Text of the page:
ARLINGTON, Texas — In the end, there just wasn't quite enough magic.
The clock struck midnight on Kentucky's Cinderella tournament, but not on its turnaround story.
After three wondrous weeks of fantastic finishes, Kentucky came up short in the national championship game, falling 60-54 to the Connecticut Huskies in the finals of the NCAA Tournament at AT&T Stadium.
There was not enough magic at the free-throw line. UK missed 11 of its 24 shots from the foul line, while Connecticut was a perfect 10 for 10.
There was not enough magic from the three-point line. The Cats were just 5 for 16 from beyond the arc.
There were no Aaron Harrison cold-blooded treys on this night, the UK freshman missing four of his five three-point attempts.
And there will be no banner hanging in Rupp Arena. The team that seemed to have nine lives couldn't bring home No. 9.
No shame in that. No shame at all.
This young Kentucky team that seemed so lost in late February and early March, that lost nine regular-season games, that couldn't beat Florida, that lost at South Carolina, put together one of the greatest post-season turnarounds in the history of the program.
After nearly winning the SEC Tournament, it found a way to beat previously unbeaten and No. 1 seed Wichita State. It knocked off red-hot Louisville. It got a game-winning three from Aaron Harrison to beat Michigan. It got another three from Harrison to nip Wisconsin on Saturday in an epic national semifinal.
In fact, when the Cats trailed Connecticut 35-31 inside Jerry World on this Monday night, John Calipari's team seemed to have the Huskies right where they wanted them.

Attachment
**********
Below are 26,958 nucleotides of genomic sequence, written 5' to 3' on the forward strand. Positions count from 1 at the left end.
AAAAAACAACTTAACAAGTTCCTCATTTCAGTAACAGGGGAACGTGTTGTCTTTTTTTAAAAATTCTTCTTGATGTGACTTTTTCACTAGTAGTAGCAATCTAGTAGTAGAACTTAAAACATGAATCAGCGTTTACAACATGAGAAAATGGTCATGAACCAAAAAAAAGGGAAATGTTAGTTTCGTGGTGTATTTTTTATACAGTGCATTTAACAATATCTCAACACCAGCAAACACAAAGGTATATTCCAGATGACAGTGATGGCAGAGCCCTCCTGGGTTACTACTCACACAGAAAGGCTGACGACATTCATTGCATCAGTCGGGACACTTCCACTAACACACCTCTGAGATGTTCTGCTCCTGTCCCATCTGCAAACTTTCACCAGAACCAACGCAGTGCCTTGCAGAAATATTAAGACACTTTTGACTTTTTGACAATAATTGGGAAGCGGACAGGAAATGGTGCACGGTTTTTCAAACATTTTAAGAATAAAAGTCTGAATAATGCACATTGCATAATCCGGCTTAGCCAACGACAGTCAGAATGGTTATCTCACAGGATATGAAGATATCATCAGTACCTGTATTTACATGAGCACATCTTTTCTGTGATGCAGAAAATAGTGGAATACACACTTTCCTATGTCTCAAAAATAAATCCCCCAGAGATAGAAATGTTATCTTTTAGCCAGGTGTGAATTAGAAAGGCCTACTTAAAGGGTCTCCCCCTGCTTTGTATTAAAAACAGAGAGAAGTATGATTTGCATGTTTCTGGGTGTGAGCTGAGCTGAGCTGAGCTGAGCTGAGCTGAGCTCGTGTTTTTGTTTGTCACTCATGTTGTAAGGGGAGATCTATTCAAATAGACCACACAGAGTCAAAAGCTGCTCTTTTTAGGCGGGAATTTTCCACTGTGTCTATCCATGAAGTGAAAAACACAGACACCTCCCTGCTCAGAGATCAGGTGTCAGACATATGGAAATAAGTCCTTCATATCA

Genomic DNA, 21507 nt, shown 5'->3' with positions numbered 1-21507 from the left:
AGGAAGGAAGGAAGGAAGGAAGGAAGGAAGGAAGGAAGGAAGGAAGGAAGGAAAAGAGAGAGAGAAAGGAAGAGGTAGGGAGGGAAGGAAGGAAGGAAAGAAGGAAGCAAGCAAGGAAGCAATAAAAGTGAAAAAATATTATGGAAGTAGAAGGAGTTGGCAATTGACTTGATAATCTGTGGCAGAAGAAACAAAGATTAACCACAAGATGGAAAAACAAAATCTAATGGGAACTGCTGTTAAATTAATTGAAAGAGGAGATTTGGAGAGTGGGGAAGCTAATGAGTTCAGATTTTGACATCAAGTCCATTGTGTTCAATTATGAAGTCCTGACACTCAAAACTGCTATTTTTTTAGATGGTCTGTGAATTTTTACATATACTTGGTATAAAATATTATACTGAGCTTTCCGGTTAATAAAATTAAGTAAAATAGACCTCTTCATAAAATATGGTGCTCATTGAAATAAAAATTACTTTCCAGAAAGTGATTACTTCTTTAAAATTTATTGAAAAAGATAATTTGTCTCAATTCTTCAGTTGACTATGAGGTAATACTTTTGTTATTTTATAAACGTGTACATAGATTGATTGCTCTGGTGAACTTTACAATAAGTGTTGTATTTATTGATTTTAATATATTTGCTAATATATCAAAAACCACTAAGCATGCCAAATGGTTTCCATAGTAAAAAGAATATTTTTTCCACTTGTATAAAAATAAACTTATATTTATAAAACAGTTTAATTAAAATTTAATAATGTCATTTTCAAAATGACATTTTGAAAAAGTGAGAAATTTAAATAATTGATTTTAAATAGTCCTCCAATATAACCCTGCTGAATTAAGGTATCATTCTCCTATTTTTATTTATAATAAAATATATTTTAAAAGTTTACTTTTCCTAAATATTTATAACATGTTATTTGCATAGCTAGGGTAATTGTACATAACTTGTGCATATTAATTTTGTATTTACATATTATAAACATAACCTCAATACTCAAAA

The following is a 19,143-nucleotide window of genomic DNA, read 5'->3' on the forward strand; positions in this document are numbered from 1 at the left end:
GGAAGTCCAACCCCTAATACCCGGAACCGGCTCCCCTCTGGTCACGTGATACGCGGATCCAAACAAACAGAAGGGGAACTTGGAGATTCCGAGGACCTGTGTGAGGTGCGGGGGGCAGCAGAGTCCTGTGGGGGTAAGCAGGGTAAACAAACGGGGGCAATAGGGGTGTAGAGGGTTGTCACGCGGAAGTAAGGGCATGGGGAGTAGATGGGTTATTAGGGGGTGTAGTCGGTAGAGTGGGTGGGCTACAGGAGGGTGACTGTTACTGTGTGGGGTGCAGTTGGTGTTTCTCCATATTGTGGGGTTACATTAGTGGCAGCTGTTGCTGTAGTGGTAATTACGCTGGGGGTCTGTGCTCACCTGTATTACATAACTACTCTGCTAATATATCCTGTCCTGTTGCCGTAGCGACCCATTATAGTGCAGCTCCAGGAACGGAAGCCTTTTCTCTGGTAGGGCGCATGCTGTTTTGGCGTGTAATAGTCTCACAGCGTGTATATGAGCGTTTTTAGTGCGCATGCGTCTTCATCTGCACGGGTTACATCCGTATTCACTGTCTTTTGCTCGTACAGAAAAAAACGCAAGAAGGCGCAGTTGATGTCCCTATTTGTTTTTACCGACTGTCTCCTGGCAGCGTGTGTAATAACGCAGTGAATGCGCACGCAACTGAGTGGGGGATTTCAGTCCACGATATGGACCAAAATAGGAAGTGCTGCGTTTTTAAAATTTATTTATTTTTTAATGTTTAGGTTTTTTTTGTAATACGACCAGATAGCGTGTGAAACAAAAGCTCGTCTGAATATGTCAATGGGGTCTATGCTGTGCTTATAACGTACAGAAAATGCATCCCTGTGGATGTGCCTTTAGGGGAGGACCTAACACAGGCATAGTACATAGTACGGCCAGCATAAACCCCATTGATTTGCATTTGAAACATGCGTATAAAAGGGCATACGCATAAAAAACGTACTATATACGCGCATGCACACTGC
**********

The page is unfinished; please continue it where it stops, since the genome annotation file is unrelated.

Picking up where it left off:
It didn't turn out that way. Credit Shabazz Napier, the tournament's most outstanding player, who scored 22 points and dished out six assists. Credit his backcourt mate, Ryan Boatright, who had 14 points and four assists.
But credit the Connecticut front line, too. All year, Kentucky had lived off the glass, battering opponents on the offensive boards. Not this night. Connecticut outrebounded the Cats 34-33. Kentucky got 10 offensive rebounds, but Connecticut got 26 defensive boards.
"They got every 50-50 ball," Calipari said. "They had more energy."
And a facet that hurt this team from time to time this season reared its ugly head at the worst time. James Young was 8 for 9 from the foul line. The rest of the Cats were 5 for 15.
"They're not machines," Calipari said. "They're kids."
Afterward, in the postgame news conference, the head coach who felt the sting of his second national title loss in seven seasons beat himself up a bit.
"I didn't do enough for these kids tonight," Calipari said. "I wish I could have come up with a couple of more answers for them."
He was wrong, of course. Unnecessary. Taking one for the team. It was Calipari who somehow got his ridiculously young team to make a course correction after that 19-point loss at Florida and transformed a shaky team starting five freshmen to somehow play with another level of confidence and maturity.
He also did it for a large part of this NCAA Tournament without Willie Cauley-Stein, the rim protector who injured his ankle after playing just four minutes in the Louisville game.
"This group of guys is special," said Julius Randle, one of those freshmen. "We fought through so much."
They fought in this tournament every minute of every game.
"I can't even tell you, even in that loss, how proud I am," Calipari said. "I can't believe what these kids got done together."
Through this tournament run, with five wins by a scant 18 points, did Calipari ever think in the back of his mind that it had to end sometime, that a team that didn't win six straight games all year might not have enough in the tank to win six straight on college basketball's biggest stage?
"No," Calipari said. "Until the horn blows, I think we're winning this game. To get my team to believe that, I have to believe that. When it's close, we're going to make enough plays. And if we run out of time, we go on to the next one."
There's not another game, not this year.
And even if there wasn't a magical ending, it was a magical run.